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A century of trends in adult human height

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Title: A century of trends in adult human height
Authors: Bentham, J
Di Cesare, M
Stevens, GA
Zhou, B
Bixby, H
Cowan, M
Fortunato, L
Bennett, J
Danaei, G
Hajifathalian, K
Lu, Y
Riley, LM
Laxmaiah, A
Kontis, V
Paciorek, CJ
Riboli, E
Ezzati, M
Chan, Q
Elliott, P
Gunter, M
Hihtaniemi, IT
Murphy, N
Norat, T
Riboli, E
Vineis, P
NCD Risk Factor Collaboration (NCD-RisC)
Item Type: Journal Article
Abstract: Being taller is associated with enhanced longevity, and higher education and earnings. We reanalysed 1472 population-based studies, with measurement of height on more than 18.6 million participants to estimate mean height for people born between 1896 and 1996 in 200 countries. The largest gain in adult height over the past century has occurred in South Korean women and Iranian men, who became 20.2 cm (95% credible interval 17.5–22.7) and 16.5 cm (13.3–19.7) taller, respectively. In contrast, there was little change in adult height in some sub-Saharan African countries and in South Asia over the century of analysis. The tallest people over these 100 years are men born in the Netherlands in the last quarter of 20th century, whose average heights surpassed 182.5 cm, and the shortest were women born in Guatemala in 1896 (140.3 cm; 135.8–144.8). The height differential between the tallest and shortest populations was 19-20 cm a century ago, and has remained the same for women and increased for men a century later despite substantial changes in the ranking of countries.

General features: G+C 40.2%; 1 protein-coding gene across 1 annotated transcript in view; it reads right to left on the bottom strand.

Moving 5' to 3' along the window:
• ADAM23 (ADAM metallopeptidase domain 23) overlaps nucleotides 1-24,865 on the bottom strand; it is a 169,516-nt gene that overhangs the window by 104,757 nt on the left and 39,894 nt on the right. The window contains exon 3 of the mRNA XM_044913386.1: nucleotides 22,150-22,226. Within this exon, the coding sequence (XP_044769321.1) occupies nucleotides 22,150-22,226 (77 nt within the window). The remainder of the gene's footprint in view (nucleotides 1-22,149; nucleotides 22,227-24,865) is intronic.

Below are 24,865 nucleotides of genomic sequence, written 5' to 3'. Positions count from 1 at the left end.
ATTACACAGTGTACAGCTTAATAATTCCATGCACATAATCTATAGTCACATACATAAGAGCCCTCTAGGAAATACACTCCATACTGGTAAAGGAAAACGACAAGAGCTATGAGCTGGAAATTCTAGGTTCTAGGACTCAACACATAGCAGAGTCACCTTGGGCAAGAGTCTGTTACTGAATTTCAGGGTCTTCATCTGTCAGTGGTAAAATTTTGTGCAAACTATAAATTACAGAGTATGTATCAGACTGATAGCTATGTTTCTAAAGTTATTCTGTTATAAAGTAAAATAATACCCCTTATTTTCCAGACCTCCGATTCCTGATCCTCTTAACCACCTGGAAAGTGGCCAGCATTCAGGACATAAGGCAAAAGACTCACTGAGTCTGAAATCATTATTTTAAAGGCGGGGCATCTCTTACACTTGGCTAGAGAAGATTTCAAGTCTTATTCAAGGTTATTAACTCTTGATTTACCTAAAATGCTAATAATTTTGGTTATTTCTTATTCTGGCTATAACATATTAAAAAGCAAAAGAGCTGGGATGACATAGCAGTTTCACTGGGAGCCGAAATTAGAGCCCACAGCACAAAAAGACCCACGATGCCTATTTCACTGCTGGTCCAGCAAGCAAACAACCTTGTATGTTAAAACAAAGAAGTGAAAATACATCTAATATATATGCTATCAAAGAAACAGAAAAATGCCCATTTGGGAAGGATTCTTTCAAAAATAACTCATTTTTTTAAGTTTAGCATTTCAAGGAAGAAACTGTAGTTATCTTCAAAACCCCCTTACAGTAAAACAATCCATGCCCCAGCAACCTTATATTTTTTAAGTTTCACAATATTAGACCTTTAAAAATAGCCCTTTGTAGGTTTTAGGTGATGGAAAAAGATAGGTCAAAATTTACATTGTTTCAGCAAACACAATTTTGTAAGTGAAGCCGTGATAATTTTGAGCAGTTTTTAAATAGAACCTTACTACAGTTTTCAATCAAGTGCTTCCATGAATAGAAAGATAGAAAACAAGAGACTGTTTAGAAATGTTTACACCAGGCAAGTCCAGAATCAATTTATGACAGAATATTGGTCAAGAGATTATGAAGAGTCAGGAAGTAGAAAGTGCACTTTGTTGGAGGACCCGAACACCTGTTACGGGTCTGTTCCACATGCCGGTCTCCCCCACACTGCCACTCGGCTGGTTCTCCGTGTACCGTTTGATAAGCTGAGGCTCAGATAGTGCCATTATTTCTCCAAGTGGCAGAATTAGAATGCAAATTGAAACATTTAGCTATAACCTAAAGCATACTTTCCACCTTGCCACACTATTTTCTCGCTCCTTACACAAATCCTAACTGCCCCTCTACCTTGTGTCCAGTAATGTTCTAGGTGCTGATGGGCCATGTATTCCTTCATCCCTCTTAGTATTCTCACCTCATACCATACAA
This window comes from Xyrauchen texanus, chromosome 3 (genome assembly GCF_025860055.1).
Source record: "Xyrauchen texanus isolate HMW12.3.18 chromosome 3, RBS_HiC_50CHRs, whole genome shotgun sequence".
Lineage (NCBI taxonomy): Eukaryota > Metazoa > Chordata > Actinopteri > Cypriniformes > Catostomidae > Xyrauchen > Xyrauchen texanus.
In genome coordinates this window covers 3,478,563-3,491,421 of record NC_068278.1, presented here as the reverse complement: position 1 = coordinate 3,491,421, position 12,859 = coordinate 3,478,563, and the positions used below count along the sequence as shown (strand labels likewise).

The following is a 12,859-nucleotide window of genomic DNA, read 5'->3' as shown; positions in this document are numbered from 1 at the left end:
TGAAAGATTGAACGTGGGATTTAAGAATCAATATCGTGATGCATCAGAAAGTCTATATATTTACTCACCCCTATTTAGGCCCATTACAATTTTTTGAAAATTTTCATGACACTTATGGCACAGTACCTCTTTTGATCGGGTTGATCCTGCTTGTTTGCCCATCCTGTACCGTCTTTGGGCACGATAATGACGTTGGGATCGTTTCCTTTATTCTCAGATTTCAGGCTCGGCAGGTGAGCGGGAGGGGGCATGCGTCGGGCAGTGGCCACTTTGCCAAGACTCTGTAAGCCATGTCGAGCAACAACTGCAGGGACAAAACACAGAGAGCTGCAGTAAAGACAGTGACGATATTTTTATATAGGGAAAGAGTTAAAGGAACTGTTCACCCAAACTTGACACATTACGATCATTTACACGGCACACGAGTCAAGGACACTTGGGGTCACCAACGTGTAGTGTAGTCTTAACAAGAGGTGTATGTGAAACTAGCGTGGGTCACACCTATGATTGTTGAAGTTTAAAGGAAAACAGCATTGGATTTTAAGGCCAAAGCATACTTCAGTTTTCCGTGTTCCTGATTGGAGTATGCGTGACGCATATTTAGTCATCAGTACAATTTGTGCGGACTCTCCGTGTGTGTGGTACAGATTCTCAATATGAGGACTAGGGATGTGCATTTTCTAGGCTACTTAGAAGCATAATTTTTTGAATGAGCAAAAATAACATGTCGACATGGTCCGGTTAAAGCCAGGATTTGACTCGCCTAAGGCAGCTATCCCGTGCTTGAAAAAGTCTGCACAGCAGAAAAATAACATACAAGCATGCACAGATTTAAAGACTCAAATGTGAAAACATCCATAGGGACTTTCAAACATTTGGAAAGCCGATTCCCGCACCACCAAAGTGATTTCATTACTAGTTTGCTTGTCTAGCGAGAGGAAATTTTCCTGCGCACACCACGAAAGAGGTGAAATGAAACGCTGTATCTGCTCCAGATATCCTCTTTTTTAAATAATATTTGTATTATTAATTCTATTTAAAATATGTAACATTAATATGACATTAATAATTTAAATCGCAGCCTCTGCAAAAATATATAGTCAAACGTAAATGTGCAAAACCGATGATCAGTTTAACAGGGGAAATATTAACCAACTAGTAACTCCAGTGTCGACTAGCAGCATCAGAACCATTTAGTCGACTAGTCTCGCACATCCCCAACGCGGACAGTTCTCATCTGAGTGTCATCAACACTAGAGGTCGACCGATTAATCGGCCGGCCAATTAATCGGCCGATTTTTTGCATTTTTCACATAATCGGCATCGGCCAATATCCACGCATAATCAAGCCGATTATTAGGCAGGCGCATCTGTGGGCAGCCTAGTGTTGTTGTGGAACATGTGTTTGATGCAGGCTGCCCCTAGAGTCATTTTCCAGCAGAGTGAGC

Issue Date: 26-Jul-2016
Date of Acceptance: 7-Jun-2016
URI: http://hdl.handle.net/10044/1/33599
DOI: https://dx.doi.org/10.7554/eLife.13410
ISSN: 2050-084X
Publisher: eLife Sciences Publications
Journal / Book Title: eLife
Volume: 5
Copyright Statement: Copyright NCD Risk Factor Collaboration. This article is distributed under the terms of the Creative Commons Attribution License, which permits unrestricted use and redistribution provided that the original author and source are credited.
Sponsor/Funder: Grand Challenges Canada
Wellcome Trust
Funder's Grant Number: 0073-03
Publication Status: Published
Article Number: e13410
Appears in Collections:School of Public Health